A University of Texas at Arlington researcher has received a three-year grant worth nearly $600,000 from the National Science Foundation to make technology used with artificial intelligence (AI) faster and more economical in energy so that it can be used in real time.
Electrical Engineering Professor Qilian Liang will design deep learning hardware accelerators through devices, circuits and algorithms to create deep generative AI models with simpler design and architecture. Deep generative AI uses statistics and probability to produce scalable patterns of complex data, including images, text, and data. Liang’s research should yield orders of magnitude improvements in power consumption and speed.
Chenyun Pan, assistant professor of electrical engineering, is co-principal investigator of the project
“We will look at architecture, hardware and software to make the process of AI technology much faster so that it can be implemented in real time and increase its energy efficiency,” Liang said. “Beyond the obvious computer applications, this technology could also find its way into the field in robots, autonomous driving, and even the process of creating real-time press releases.”
Liang will simplify the architecture used to design the hardware to increase computing speed. He will also create an algorithm to determine if implementing AI can cost less and design more efficient circuits and hardware to save money and enable faster computation.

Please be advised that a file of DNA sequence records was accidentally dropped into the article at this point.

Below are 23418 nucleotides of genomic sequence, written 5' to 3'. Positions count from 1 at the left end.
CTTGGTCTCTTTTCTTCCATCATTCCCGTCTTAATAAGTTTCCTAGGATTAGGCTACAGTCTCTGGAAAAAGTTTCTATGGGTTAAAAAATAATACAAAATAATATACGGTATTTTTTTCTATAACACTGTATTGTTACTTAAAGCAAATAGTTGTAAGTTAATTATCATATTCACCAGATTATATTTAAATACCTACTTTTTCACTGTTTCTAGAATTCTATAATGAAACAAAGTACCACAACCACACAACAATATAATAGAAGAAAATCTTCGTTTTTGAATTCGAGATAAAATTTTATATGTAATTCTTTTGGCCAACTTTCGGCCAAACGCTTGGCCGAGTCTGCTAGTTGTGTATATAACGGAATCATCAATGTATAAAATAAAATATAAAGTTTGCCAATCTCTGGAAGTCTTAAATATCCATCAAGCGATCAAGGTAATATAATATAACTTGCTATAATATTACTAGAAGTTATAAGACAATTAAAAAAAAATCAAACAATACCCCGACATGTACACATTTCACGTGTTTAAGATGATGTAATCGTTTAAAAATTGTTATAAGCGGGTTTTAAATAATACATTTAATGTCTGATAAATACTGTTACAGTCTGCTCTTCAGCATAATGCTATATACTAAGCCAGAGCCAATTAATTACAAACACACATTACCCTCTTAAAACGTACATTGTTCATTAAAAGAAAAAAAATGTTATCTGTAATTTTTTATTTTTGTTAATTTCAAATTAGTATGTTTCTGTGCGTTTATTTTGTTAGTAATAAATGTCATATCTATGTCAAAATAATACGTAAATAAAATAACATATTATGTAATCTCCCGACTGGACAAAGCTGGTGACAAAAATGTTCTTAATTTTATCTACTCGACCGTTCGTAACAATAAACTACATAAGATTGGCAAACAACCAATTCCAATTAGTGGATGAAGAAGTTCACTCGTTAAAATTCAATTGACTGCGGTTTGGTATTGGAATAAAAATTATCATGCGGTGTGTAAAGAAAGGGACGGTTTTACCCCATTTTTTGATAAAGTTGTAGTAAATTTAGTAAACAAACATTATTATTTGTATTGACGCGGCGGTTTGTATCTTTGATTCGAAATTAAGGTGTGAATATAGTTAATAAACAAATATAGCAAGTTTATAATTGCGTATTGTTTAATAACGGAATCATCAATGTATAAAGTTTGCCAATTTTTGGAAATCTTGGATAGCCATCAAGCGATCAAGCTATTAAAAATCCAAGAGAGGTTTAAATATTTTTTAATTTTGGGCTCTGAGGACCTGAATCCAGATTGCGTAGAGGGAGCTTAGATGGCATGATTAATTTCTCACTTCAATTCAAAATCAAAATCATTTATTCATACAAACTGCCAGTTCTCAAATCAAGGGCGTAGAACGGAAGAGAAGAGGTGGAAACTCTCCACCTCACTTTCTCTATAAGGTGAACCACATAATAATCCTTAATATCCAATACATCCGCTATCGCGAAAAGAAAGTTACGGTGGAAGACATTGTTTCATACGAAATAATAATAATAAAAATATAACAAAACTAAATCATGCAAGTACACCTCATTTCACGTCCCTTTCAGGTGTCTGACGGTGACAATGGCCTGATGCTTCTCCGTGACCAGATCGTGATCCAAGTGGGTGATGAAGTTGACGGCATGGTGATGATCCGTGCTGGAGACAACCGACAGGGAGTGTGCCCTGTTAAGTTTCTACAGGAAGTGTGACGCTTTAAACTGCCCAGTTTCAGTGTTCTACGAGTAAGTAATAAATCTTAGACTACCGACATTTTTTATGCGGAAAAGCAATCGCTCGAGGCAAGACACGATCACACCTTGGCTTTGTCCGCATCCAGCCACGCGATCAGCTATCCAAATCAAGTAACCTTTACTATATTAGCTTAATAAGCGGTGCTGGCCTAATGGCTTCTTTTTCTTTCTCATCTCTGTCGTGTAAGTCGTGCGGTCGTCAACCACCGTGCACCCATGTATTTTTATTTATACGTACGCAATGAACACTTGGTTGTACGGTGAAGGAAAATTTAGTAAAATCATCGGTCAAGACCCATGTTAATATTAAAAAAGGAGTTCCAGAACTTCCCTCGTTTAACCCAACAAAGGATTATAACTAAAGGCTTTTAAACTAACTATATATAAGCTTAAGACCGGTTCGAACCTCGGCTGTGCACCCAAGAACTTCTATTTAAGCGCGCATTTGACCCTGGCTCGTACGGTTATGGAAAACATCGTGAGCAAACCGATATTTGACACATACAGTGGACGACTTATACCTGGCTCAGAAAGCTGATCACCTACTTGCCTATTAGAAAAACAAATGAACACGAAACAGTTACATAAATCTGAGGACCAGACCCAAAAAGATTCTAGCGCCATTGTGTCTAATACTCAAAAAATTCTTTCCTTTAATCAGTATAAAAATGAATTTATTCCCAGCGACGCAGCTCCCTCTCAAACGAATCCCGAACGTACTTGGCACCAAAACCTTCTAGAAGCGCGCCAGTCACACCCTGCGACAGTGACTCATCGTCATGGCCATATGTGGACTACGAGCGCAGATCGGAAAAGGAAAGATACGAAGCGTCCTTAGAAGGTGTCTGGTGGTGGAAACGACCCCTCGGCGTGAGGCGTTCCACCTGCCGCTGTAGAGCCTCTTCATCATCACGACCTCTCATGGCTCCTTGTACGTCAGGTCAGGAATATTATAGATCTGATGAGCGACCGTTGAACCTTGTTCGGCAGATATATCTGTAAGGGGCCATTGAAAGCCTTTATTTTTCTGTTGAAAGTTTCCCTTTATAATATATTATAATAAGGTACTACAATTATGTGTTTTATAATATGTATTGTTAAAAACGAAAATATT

The team will focus on three types of deep generative models:
- Vision transformer-based generative modeling uses a transformer architecture on patches of an image to improve image recognition. If the AI can use environmental cues to determine what it sees rather than having to sort through many images, it will require less energy and time.
- Hidden generative modeling hides data that isn’t useful for the task at hand, reducing the amount of data the AI has to sort through. Later, this masked data can be retrieved and used to fill in gaps that could enable earlier decision making.
- Cross-modal generative modeling uses two types of models to simultaneously sort multimodal data and identify what is useful and what is not.
“As AI technology advances, the need for it to be faster and more energy efficient becomes greater,” said Diana Huffaker, chair of the electrical engineering department. “Dr. Liang’s work will enable greater innovation in the future by removing some of the current limitations of this technology.
Liang joined UTA in 2002. He was made a Fellow of the Institute of Electrical and Electronics Engineers in 2016 due to his contributions to computer intelligence.
- Written by Jeremy Agor, College of Engineering
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